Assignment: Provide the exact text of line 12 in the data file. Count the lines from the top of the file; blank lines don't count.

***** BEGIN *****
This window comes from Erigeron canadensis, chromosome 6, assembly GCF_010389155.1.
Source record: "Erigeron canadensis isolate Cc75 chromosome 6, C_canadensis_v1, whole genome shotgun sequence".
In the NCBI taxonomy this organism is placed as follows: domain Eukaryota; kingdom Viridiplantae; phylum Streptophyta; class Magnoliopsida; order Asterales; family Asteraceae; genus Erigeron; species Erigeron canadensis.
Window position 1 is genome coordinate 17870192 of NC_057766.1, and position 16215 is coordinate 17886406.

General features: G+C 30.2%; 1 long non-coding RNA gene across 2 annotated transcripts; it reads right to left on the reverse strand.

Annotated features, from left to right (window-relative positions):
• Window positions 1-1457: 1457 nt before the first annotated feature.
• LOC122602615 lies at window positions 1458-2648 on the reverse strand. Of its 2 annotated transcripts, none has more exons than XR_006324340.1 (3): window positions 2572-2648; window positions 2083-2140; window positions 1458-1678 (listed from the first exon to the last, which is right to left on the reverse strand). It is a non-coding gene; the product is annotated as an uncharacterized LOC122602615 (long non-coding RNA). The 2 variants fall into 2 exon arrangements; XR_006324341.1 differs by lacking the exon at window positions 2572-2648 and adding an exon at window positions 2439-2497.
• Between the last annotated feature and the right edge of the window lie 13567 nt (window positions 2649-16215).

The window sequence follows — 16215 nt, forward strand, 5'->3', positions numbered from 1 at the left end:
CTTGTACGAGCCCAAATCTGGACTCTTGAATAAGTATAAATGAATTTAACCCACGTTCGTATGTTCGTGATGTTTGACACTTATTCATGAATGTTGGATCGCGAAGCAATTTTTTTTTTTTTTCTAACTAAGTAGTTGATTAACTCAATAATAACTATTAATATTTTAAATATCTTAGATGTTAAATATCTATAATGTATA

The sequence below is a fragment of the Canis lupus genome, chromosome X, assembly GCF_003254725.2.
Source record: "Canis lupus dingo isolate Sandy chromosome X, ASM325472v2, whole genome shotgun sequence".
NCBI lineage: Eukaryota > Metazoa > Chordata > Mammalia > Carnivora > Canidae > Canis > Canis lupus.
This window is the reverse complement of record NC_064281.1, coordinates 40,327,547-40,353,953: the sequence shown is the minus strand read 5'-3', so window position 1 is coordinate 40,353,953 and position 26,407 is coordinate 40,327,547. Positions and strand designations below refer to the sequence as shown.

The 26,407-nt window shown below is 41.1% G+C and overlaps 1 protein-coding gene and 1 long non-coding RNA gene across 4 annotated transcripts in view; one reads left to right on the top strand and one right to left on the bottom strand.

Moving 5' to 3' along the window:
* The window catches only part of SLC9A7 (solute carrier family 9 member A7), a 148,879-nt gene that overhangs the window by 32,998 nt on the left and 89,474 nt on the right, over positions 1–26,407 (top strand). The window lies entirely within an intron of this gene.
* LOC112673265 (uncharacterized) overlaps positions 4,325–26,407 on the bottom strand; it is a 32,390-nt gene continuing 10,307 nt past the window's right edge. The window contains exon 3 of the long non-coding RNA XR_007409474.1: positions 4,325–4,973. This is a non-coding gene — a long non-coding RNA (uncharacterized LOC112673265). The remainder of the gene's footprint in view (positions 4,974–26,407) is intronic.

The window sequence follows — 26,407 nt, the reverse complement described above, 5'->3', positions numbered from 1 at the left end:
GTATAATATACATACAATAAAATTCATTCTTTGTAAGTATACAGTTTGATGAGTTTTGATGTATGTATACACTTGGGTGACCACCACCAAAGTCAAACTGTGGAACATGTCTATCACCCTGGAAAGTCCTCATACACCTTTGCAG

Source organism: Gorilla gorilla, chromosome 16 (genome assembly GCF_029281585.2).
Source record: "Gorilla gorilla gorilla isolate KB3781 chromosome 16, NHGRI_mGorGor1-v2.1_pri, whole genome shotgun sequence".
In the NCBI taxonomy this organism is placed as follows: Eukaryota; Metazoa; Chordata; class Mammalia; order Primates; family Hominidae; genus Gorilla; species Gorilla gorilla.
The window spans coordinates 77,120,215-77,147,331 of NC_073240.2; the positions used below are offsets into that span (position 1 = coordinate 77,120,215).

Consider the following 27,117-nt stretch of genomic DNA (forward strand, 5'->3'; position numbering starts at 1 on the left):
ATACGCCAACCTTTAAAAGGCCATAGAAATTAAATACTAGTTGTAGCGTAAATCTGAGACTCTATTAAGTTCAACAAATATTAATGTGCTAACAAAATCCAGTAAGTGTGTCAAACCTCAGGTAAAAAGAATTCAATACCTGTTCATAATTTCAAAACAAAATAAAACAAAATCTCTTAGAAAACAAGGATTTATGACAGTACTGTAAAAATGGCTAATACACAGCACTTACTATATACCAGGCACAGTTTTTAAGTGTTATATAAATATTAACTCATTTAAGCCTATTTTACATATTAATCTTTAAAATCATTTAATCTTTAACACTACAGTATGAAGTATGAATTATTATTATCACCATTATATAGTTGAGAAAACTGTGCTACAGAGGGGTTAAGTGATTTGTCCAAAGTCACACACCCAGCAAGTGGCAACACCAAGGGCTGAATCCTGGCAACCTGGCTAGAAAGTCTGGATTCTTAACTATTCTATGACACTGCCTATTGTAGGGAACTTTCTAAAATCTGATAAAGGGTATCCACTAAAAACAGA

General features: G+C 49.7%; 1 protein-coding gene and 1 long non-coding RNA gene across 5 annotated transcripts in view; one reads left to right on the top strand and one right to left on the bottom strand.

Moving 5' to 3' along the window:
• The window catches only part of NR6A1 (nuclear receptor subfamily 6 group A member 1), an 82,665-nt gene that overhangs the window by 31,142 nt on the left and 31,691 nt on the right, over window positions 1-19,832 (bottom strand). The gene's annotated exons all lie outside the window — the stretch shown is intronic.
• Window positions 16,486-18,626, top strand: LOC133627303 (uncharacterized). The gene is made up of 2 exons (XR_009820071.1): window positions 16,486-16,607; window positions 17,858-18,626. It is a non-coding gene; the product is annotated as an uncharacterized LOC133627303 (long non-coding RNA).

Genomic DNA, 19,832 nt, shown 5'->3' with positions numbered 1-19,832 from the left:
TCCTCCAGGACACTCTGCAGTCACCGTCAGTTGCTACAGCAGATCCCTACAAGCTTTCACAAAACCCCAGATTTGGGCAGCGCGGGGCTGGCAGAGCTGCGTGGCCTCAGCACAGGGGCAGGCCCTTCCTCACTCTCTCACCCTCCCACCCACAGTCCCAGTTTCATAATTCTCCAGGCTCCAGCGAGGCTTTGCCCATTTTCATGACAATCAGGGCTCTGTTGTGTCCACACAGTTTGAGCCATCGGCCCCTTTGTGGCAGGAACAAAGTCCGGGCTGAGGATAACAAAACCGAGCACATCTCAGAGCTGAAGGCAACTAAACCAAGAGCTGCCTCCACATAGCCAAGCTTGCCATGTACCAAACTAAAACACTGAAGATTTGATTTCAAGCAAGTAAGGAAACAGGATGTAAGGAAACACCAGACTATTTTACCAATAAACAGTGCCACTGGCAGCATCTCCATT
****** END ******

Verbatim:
The sequence below is a fragment of the Canis lupus genome, chromosome X, assembly GCF_003254725.2.